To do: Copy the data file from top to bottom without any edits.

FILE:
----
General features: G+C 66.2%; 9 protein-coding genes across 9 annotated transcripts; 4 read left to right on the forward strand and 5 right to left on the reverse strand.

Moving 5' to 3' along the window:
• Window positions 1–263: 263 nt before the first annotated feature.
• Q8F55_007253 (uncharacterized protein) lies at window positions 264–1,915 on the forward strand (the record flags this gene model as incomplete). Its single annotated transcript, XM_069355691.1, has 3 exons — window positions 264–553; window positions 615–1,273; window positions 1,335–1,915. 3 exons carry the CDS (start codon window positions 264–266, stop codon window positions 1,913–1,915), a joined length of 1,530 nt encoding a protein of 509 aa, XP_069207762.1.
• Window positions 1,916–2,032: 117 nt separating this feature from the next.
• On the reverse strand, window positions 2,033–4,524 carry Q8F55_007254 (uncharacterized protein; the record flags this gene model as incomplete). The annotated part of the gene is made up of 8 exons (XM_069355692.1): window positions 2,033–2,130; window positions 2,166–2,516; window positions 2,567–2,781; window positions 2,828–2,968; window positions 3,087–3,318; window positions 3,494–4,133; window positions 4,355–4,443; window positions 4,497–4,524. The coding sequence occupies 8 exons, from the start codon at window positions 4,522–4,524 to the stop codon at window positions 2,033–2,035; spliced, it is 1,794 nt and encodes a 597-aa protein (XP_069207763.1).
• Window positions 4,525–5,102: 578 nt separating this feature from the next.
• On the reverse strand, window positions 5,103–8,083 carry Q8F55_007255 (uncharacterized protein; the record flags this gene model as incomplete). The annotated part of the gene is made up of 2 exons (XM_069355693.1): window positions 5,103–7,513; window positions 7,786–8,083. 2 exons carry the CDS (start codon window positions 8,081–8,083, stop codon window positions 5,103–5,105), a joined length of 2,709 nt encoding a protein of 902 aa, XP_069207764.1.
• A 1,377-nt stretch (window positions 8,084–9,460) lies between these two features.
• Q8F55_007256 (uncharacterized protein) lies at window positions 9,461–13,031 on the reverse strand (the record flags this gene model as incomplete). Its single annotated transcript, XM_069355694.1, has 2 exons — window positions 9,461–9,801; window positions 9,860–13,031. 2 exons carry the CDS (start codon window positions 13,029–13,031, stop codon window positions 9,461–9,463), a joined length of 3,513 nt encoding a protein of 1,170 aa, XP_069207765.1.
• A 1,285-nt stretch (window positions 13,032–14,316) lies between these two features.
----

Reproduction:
General features: G+C 66.2%; 9 protein-coding genes across 9 annotated transcripts; 4 read left to right on the forward strand and 5 right to left on the reverse strand.

Moving 5' to 3' along the window:
• Window positions 1–263: 263 nt before the first annotated feature.
• Q8F55_007253 (uncharacterized protein) lies at window positions 264–1,915 on the forward strand (the record flags this gene model as incomplete). Its single annotated transcript, XM_069355691.1, has 3 exons — window positions 264–553; window positions 615–1,273; window positions 1,335–1,915. 3 exons carry the CDS (start codon window positions 264–266, stop codon window positions 1,913–1,915), a joined length of 1,530 nt encoding a protein of 509 aa, XP_069207762.1.
• Window positions 1,916–2,032: 117 nt separating this feature from the next.
• On the reverse strand, window positions 2,033–4,524 carry Q8F55_007254 (uncharacterized protein; the record flags this gene model as incomplete). The annotated part of the gene is made up of 8 exons (XM_069355692.1): window positions 2,033–2,130; window positions 2,166–2,516; window positions 2,567–2,781; window positions 2,828–2,968; window positions 3,087–3,318; window positions 3,494–4,133; window positions 4,355–4,443; window positions 4,497–4,524. The coding sequence occupies 8 exons, from the start codon at window positions 4,522–4,524 to the stop codon at window positions 2,033–2,035; spliced, it is 1,794 nt and encodes a 597-aa protein (XP_069207763.1).
• Window positions 4,525–5,102: 578 nt separating this feature from the next.
• On the reverse strand, window positions 5,103–8,083 carry Q8F55_007255 (uncharacterized protein; the record flags this gene model as incomplete). The annotated part of the gene is made up of 2 exons (XM_069355693.1): window positions 5,103–7,513; window positions 7,786–8,083. 2 exons carry the CDS (start codon window positions 8,081–8,083, stop codon window positions 5,103–5,105), a joined length of 2,709 nt encoding a protein of 902 aa, XP_069207764.1.
• A 1,377-nt stretch (window positions 8,084–9,460) lies between these two features.
• Q8F55_007256 (uncharacterized protein) lies at window positions 9,461–13,031 on the reverse strand (the record flags this gene model as incomplete). Its single annotated transcript, XM_069355694.1, has 2 exons — window positions 9,461–9,801; window positions 9,860–13,031. 2 exons carry the CDS (start codon window positions 13,029–13,031, stop codon window positions 9,461–9,463), a joined length of 3,513 nt encoding a protein of 1,170 aa, XP_069207765.1.
• A 1,285-nt stretch (window positions 13,032–14,316) lies between these two features.